evaluated locally or materials approved for sugarcane not generally applicable to
the Everglades. Growers may wish to use these on a very limited acreage.

A revision of EES64-8 and earlier Mimeo Reports.
Associate Horticulturist, University of Florida, Everglades Experiment Station,
Belle Glade, Florida.




A. Early-fall planting ( mid-October): Use'a modified ridge-and-
furrow and apply herbicides immediately after covering and bedding when
mature seed of good quality .is planted at the proper rate. Use proce-
dure "B" if seed cane quality is poor or planting rate is low.

B. Late-fall planting (after mid-October): Cultivate until need for replanting
"skips" can be determined. After replanting "skips" in stand or after
a decision not to replant: clean-cultivate to a modified ridge-and-
furrow and apply herbicides immediately with a directed or semi-directed
spray to minimize wetting the cane foliage. Granular formulations may
be applied over the plants.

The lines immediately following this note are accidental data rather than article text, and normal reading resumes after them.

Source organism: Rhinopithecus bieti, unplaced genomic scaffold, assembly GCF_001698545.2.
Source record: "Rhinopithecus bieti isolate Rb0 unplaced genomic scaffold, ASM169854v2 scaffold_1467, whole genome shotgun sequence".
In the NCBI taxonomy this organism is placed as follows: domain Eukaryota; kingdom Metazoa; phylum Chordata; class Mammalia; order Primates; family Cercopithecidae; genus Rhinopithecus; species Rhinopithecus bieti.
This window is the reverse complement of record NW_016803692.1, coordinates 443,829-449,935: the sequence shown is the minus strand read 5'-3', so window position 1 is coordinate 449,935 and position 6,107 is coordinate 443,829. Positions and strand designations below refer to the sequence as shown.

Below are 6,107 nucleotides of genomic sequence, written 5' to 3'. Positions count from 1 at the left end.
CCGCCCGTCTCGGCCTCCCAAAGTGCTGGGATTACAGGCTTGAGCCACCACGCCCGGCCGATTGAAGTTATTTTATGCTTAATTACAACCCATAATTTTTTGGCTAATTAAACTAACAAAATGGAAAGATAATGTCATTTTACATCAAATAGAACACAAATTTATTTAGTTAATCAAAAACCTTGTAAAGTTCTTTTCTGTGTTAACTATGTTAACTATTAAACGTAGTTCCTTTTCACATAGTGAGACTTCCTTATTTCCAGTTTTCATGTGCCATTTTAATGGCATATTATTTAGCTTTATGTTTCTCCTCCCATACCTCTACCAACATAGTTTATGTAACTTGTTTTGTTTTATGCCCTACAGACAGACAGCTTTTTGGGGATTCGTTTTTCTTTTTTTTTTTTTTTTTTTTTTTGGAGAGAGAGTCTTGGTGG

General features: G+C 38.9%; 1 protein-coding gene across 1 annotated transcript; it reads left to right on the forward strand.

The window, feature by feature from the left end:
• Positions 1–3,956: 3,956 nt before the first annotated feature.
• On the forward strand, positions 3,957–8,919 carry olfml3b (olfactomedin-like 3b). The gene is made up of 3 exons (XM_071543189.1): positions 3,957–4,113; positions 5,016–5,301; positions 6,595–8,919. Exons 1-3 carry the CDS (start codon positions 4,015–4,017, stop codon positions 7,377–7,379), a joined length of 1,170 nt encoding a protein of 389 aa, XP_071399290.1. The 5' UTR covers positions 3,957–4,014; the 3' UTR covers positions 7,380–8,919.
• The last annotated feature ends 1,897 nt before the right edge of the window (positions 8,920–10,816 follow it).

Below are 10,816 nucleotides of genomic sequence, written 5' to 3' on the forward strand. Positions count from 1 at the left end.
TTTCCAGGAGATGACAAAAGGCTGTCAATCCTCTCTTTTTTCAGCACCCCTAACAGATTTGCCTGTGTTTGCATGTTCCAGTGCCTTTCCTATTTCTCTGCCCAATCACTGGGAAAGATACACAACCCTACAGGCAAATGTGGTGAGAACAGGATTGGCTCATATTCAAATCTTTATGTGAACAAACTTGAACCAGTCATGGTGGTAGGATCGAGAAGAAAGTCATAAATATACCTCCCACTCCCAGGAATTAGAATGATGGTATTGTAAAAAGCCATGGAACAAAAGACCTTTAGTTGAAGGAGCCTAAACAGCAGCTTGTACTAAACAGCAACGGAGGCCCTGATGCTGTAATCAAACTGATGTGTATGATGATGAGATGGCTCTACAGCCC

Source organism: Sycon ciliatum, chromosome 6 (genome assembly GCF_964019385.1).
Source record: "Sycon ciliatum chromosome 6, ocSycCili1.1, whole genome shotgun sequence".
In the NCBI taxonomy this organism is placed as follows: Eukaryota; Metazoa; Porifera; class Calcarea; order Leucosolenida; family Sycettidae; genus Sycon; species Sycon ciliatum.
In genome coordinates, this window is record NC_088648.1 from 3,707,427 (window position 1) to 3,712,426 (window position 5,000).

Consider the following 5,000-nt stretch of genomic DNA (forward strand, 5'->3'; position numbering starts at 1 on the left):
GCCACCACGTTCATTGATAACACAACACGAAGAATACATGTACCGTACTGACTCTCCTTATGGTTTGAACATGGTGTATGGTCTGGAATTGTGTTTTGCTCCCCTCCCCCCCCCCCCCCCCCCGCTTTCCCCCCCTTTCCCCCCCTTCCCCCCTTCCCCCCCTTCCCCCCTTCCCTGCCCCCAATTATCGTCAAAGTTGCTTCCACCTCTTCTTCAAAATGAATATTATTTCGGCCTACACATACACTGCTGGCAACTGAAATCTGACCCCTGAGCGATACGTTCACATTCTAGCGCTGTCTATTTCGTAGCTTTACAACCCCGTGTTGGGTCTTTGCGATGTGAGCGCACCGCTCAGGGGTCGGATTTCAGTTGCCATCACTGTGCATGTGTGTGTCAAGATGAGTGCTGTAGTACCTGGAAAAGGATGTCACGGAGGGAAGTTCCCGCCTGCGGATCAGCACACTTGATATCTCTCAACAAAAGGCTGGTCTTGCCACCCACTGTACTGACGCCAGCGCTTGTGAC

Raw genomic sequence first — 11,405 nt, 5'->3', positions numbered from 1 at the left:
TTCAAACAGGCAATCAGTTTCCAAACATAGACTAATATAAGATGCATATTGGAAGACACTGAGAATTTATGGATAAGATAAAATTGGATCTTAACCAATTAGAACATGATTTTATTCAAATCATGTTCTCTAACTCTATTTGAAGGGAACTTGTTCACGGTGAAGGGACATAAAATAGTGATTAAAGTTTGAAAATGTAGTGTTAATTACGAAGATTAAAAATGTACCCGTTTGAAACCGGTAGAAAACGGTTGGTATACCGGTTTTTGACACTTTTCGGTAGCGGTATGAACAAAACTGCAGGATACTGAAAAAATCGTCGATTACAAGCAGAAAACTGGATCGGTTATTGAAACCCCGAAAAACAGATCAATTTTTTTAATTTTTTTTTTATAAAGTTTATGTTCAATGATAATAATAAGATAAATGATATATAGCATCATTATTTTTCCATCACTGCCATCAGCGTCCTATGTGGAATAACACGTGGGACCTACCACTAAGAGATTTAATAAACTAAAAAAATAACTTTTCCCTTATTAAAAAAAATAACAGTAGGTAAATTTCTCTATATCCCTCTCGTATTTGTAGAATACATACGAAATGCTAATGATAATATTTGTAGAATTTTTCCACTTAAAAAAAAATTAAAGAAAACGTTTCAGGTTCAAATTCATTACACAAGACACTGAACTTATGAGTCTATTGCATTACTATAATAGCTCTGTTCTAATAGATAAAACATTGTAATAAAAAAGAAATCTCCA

2,4-D amine




10 qts/A Uspally requires a postemergence broadleaf weed
control treatment at 1 to 2 months after appli-

8 to 10 qts/A .This combination will provide good grass and broad-
+ leaf weed control for several months under average
2 qts/A .soil moisture and rainfall conditions.

8 qts/A A commercial formulation of "Randox" and 2,4-D

Note "Randox" and "Limit" are not postemergence herbi-
cides and will not control perennial or established
weeds. Grass weed control is improved with good
soil moisture or light rainfall and is decreased by
heavy, persistent rainfall.

6 qts/A Duration of good annual grass and broadleaf weed
control is 2 to 4 months after fall or spring